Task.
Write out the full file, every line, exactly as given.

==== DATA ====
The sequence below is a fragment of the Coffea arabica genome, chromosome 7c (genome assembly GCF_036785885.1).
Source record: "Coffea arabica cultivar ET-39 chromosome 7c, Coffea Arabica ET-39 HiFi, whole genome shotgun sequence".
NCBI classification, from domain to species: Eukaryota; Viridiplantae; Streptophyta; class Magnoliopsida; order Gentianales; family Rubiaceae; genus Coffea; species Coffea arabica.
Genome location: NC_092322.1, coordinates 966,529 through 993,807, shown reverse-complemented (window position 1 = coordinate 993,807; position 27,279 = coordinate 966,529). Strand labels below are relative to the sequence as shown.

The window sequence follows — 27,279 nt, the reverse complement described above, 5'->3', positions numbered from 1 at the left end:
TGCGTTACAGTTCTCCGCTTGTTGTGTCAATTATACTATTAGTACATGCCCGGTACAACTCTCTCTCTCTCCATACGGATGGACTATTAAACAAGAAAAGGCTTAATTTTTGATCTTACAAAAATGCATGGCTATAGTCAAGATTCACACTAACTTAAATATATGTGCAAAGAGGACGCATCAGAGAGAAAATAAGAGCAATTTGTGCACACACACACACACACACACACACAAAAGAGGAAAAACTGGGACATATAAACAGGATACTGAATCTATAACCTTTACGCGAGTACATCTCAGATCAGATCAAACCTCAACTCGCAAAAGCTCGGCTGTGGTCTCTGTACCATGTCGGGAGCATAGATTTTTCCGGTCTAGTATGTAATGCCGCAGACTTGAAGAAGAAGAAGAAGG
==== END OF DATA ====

The sequence below is a fragment of the Coffea arabica genome, chromosome 7c (genome assembly GCF_036785885.1).
Source record: "Coffea arabica cultivar ET-39 chromosome 7c, Coffea Arabica ET-39 HiFi, whole genome shotgun sequence".
NCBI classification, from domain to species: Eukaryota; Viridiplantae; Streptophyta; class Magnoliopsida; order Gentianales; family Rubiaceae; genus Coffea; species Coffea arabica.
Genome location: NC_092322.1, coordinates 966,529 through 993,807, shown reverse-complemented (window position 1 = coordinate 993,807; position 27,279 = coordinate 966,529). Strand labels below are relative to the sequence as shown.

The window sequence follows — 27,279 nt, the reverse complement described above, 5'->3', positions numbered from 1 at the left end:
TGCGTTACAGTTCTCCGCTTGTTGTGTCAATTATACTATTAGTACATGCCCGGTACAACTCTCTCTCTCTCCATACGGATGGACTATTAAACAAGAAAAGGCTTAATTTTTGATCTTACAAAAATGCATGGCTATAGTCAAGATTCACACTAACTTAAATATATGTGCAAAGAGGACGCATCAGAGAGAAAATAAGAGCAATTTGTGCACACACACACACACACACACACACAAAAGAGGAAAAACTGGGACATATAAACAGGATACTGAATCTATAACCTTTACGCGAGTACATCTCAGATCAGATCAAACCTCAACTCGCAAAAGCTCGGCTGTGGTCTCTGTACCATGTCGGGAGCATAGATTTTTCCGGTCTAGTATGTAATGCCGCAGACTTGAAGAAGAAGAAGAAGG